Posts Tagged ‘Other than Serious’

Why Employers Might Want to Contest “Willful” OSHA Citations

A recent federal court decision in a case referred to as Dayton Tire v. Secretary of Labor, gives employers an even stronger basis from which to contest “Willful” OSHA citations.   Specifically, the recent decision holds that Willful OSHA violations require more than a showing of “mere negligence.”  What this means is that as long as an employer is acting in good faith to comply with OSHA regulations, even if OSHA later determines that the employer’s actions fell short of what was required under OSHA regulations, the employer should not be cited for a Willful violation.

By way of background, OSHA violations are classified as:  Willful, Repeat, Serious, or Other than Serious.  Willful and Repeat violations are the most severe and I usually cringe when clients come to me with Willful and Repeat violations because the fines associated with such violations are substantially greater than the fines associated with Serious or Other than Serious violations and, if the citation sticks, Repeat and Willful violations really put a black mark on the company.  Where the basis for classifying the violation as Willful or Repeat is questionable, Harmon & Davies has frequently counseled our clients to contest the classification of the violation and we have reached favorable results for our clients in terms of having the classification of the violation reduced.

As stated above, the decision in Dayton Tire v. Secretary of Labor gives employers even more grounds upon which to contest a Willful violation.  In challenging a citation, the law says that regardless of the classification of the violation, OSHA must be able to prove that the employer had knowledge of the violative condition.  This standard protects employers from the rouge employee who, despite the employer’s best efforts to create a safe and compliant workplace, violates an OSHA regulation without the employer having any knowledge of it.

Even though the employer’s knowledge of the violation is required for every level of citation, a Willful violation requires that OSHA not only show that the employer had knowledge of the violation, but that an employer committed the violation voluntarily with either an intentional disregard of or plain indifference to OSHA regulations.  To prove that the violation was properly classified as Willful, the Secretary of Labor must show that the employer was actually aware, at the time of the violative act, that the act was unlawful, or that the employer possessed a state of mind that if it were informed that it was violating an OSHA standard, the employer would not care.  In other words, it takes a lot to show that an employer was plainly indifferent.  Accordingly, in the Dayton Tire case, the U.S. Court of Appeals for the District of Columbia Circuit held that based upon the Secretary of Labor’s failure to cite to a single piece of evidence indicating that the company’s manager was actually aware that the company’s actions were unlawful, the Secretary of Labor could not prove that the violation was Willful.  Thus, the Court vacated the penalties assessed against the employer.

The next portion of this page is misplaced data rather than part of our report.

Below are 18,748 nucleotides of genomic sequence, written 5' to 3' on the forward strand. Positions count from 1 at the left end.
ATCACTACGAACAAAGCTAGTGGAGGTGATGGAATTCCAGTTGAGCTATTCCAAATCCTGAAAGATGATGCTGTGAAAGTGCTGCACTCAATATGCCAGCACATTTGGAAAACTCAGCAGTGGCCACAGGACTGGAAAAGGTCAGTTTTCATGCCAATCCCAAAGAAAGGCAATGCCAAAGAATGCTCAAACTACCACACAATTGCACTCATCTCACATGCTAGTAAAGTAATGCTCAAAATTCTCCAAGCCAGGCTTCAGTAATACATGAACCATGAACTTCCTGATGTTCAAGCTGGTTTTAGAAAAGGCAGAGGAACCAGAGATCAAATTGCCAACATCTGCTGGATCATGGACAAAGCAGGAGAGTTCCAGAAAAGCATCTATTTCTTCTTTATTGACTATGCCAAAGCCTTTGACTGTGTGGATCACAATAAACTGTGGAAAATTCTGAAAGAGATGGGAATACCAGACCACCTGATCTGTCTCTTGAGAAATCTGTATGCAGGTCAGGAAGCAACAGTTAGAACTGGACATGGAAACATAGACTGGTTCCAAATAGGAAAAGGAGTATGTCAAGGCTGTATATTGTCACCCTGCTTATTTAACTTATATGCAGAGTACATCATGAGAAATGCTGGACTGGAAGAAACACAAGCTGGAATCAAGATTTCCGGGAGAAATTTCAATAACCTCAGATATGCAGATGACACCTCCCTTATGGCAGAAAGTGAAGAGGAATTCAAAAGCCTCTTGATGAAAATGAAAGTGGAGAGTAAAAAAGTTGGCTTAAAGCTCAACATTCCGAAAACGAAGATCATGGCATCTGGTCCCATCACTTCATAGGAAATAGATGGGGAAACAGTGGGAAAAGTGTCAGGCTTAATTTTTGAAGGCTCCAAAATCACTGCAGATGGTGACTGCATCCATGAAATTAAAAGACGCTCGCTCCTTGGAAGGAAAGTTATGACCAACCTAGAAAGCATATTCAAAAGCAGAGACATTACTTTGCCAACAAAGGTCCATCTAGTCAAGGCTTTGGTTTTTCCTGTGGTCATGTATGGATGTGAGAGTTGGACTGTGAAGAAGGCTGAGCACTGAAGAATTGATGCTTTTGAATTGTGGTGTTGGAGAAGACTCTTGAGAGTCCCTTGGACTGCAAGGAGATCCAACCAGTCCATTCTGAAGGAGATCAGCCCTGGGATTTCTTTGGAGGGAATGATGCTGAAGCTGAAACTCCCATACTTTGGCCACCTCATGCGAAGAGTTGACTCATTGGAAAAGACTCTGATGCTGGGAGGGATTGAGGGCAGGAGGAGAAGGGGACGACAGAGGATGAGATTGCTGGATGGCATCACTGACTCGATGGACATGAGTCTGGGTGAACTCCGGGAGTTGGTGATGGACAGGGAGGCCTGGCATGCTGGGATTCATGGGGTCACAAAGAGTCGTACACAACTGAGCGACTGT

In so ruling, the DC Circuit court (a federal appellate court) remarked that findings of plain indifference have only been upheld where the evidence shows that a company made no effort to address repeated warnings from employees or OSHA that the company was in violation of safety standards.  The allegations involved in the Dayton Tire case failed to reach that level.  Rather, the evidence in Dayton Tire showed that one of the safety managers made an attempt to respond to safety concerns involving Lockout/Tagout procedures when such concerns were raised.  Although the safety manager might have done more, she did not utterly fail to act.  As such, the safety manager’s responses reflected negligence at most, which evidence is insufficient for a finding of a Willful violation.  Accordingly,under the precedence established in Dayton Tire, so long as employers act in good faith, even if they are wrong, , such employers should not be cited for Willful violations.

If you are an employer who has been issued an OSHA citation, the attorneys at Harmon & Davies are here to assist you with evaluating the merits of your citation and determining whether you should contest the citation.

This article is authored by attorney Shannon O. Young and is intended for educational purposes and to give you general information and a general understanding of the law only, not to provide specific legal advice. Any particular questions should be directed to your legal counsel or, if you do not have one, please feel free to contact us.

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